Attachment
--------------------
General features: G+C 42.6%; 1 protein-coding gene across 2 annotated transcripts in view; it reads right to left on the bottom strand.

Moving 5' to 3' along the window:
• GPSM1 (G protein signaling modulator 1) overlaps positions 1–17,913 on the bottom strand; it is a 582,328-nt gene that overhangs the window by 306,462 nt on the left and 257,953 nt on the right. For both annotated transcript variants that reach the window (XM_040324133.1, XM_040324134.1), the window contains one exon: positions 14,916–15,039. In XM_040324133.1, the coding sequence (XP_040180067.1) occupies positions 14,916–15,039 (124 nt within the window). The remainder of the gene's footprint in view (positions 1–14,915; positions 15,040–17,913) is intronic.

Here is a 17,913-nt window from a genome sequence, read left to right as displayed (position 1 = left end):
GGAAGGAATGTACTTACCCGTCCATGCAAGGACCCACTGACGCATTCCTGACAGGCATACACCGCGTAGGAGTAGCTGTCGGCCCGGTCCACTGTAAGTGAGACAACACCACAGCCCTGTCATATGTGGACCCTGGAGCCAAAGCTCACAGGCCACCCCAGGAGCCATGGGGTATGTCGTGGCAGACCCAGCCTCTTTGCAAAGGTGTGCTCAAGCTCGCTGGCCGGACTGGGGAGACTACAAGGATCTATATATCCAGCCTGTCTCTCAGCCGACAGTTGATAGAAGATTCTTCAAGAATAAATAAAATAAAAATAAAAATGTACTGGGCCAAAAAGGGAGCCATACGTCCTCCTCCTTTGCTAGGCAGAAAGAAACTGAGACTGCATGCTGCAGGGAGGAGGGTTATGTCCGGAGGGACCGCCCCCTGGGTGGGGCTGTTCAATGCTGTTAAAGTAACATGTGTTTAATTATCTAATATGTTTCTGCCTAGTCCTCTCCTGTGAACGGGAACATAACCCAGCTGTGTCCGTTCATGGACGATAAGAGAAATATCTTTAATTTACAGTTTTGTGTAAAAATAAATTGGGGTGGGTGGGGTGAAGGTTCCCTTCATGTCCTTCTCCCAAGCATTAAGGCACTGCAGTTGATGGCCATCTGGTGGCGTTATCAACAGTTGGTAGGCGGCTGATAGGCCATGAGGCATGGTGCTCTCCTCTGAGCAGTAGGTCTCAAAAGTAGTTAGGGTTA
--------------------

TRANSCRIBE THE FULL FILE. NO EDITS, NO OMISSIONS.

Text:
General features: G+C 42.6%; 1 protein-coding gene across 2 annotated transcripts in view; it reads right to left on the bottom strand.

Moving 5' to 3' along the window:
• GPSM1 (G protein signaling modulator 1) overlaps positions 1–17,913 on the bottom strand; it is a 582,328-nt gene that overhangs the window by 306,462 nt on the left and 257,953 nt on the right. For both annotated transcript variants that reach the window (XM_040324133.1, XM_040324134.1), the window contains one exon: positions 14,916–15,039. In XM_040324133.1, the coding sequence (XP_040180067.1) occupies positions 14,916–15,039 (124 nt within the window). The remainder of the gene's footprint in view (positions 1–14,915; positions 15,040–17,913) is intronic.

Here is a 17,913-nt window from a genome sequence, read left to right as displayed (position 1 = left end):
GGAAGGAATGTACTTACCCGTCCATGCAAGGACCCACTGACGCATTCCTGACAGGCATACACCGCGTAGGAGTAGCTGTCGGCCCGGTCCACTGTAAGTGAGACAACACCACAGCCCTGTCATATGTGGACCCTGGAGCCAAAGCTCACAGGCCACCCCAGGAGCCATGGGGTATGTCGTGGCAGACCCAGCCTCTTTGCAAAGGTGTGCTCAAGCTCGCTGGCCGGACTGGGGAGACTACAAGGATCTATATATCCAGCCTGTCTCTCAGCCGACAGTTGATAGAAGATTCTTCAAGAATAAATAAAATAAAAATAAAAATGTACTGGGCCAAAAAGGGAGCCATACGTCCTCCTCCTTTGCTAGGCAGAAAGAAACTGAGACTGCATGCTGCAGGGAGGAGGGTTATGTCCGGAGGGACCGCCCCCTGGGTGGGGCTGTTCAATGCTGTTAAAGTAACATGTGTTTAATTATCTAATATGTTTCTGCCTAGTCCTCTCCTGTGAACGGGAACATAACCCAGCTGTGTCCGTTCATGGACGATAAGAGAAATATCTTTAATTTACAGTTTTGTGTAAAAATAAATTGGGGTGGGTGGGGTGAAGGTTCCCTTCATGTCCTTCTCCCAAGCATTAAGGCACTGCAGTTGATGGCCATCTGGTGGCGTTATCAACAGTTGGTAGGCGGCTGATAGGCCATGAGGCATGGTGCTCTCCTCTGAGCAGTAGGTCTCAAAAGTAGTTAGGGTTA